While expressing anguish over the violence, many protesting farmers have strenuously pointed out that the tractor rally was overwhelmingly peaceful, but the media selectively focused on the clashes. The image of a Sikh protestor climbing up a flagstaff to unfurl the Nishan Sahib, a religious flag that flies atop gurudwaras, in particular, was shown in an inflammatory way on many pro-government TV news channels.
Farmer-union leaders maintained the violence was instigated by those acting at the behest of the ruling Bharatiya Janata Party. Others questioned the government’s failure to secure the Red Fort despite a fringe group provocatively announcing a reward for whoever scaled the monument.
But on the streets of Delhi, opinion was divided.
Suraj Kashyap stuck to his support for farmers. “Some BJP men entered the parade,” he claimed on Thursday. “They were the ones rioting and breaking the bus. The sardars did not do anything.”
But others like Yadav scoffed at such conspiracy claims. “Where were their leaders when such a big thing happened?” he asked. “Why were they not able to control them?”
Those who had been sceptical of the farmer protests from the start felt validated.
“Danga ho gaya na?” said Ranjeet Singh, 28, on Thursday afternoon. A riot happened, wasn’t I right?
Singh, who hails from Samastipur in Bihar and works as a tea seller in Central Delhi, had told this reporter on January 17 that the protests were being orchestrated by those who wanted “to ruin the future of the country”.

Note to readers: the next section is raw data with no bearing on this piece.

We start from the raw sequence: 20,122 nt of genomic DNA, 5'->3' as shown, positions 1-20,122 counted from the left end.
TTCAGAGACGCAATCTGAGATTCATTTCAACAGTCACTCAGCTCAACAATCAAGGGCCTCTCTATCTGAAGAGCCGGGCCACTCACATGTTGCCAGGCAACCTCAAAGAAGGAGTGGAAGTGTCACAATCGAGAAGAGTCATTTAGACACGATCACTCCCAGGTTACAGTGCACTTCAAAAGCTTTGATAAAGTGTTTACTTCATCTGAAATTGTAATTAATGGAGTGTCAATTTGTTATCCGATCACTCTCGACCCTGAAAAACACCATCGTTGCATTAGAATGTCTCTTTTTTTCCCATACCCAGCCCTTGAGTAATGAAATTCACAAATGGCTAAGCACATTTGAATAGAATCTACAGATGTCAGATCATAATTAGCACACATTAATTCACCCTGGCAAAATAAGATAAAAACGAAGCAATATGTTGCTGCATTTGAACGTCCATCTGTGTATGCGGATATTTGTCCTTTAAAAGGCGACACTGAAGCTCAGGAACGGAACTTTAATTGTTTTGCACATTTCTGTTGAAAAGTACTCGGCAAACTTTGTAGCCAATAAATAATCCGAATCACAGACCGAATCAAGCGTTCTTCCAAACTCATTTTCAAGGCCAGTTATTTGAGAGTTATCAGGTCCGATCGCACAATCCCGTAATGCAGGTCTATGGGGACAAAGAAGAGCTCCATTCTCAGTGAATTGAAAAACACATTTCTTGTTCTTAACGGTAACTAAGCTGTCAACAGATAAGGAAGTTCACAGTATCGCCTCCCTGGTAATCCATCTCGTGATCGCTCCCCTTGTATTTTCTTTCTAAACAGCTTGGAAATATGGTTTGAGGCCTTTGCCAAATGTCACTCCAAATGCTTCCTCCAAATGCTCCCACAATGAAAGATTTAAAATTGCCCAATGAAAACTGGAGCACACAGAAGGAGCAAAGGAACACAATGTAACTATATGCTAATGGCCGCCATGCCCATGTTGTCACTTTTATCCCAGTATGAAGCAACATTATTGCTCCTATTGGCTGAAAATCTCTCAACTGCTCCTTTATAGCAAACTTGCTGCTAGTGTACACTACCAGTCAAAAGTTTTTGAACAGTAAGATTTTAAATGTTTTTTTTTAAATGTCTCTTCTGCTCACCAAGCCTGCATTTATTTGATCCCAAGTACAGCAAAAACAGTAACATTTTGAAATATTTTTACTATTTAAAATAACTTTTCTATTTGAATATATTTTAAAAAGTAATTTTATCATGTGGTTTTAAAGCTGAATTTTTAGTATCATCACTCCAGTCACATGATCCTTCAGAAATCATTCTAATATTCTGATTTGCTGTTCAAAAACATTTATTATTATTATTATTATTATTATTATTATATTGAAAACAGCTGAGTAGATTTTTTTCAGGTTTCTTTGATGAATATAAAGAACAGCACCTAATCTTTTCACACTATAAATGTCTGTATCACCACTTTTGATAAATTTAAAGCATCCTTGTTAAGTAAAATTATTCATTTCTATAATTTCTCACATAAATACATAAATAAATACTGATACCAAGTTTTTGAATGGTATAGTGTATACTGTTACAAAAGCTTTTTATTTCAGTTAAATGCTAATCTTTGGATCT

The farm laws, he had claimed, were beneficial for the farmers. “Modi has said if you want to sell your anaj (grain) at the mandi then you can do it, and if you want to sell your anaj in your house then you can do that, too,” he had rattled off what he had heard the prime minister say.
On January 28, two days after the protest rally, Singh sounded even more belligerent and said the guilty farmers must be punished: “Some people are trying to do good for the country, but there are others who are derailing progress.”
‘Modi is doing the right thing’
The divide in public perception of the protests was evident even during the tractor parade on Republic Day among residents who had stepped out of their homes to watch it.
In Nangloi, a neighbourhood in West Delhi, while women and children greeted the protestors with flowers, a group of men stood discussing their motivations.
Bhoop Singh, 62, a retired police official, said the protests were motivated by the Congress party: “
Kisan ke kandhe pe bandook rakhke chala rahe hai.
” They are shooting from the shoulders of the farmers.
It would be a terrible precedent if the government gave in to the farmers’ demand and revoked the laws, he added. “Then those who do not want [Article] 370 will also ask for the laws to be taken back, and the same with Ram temple.”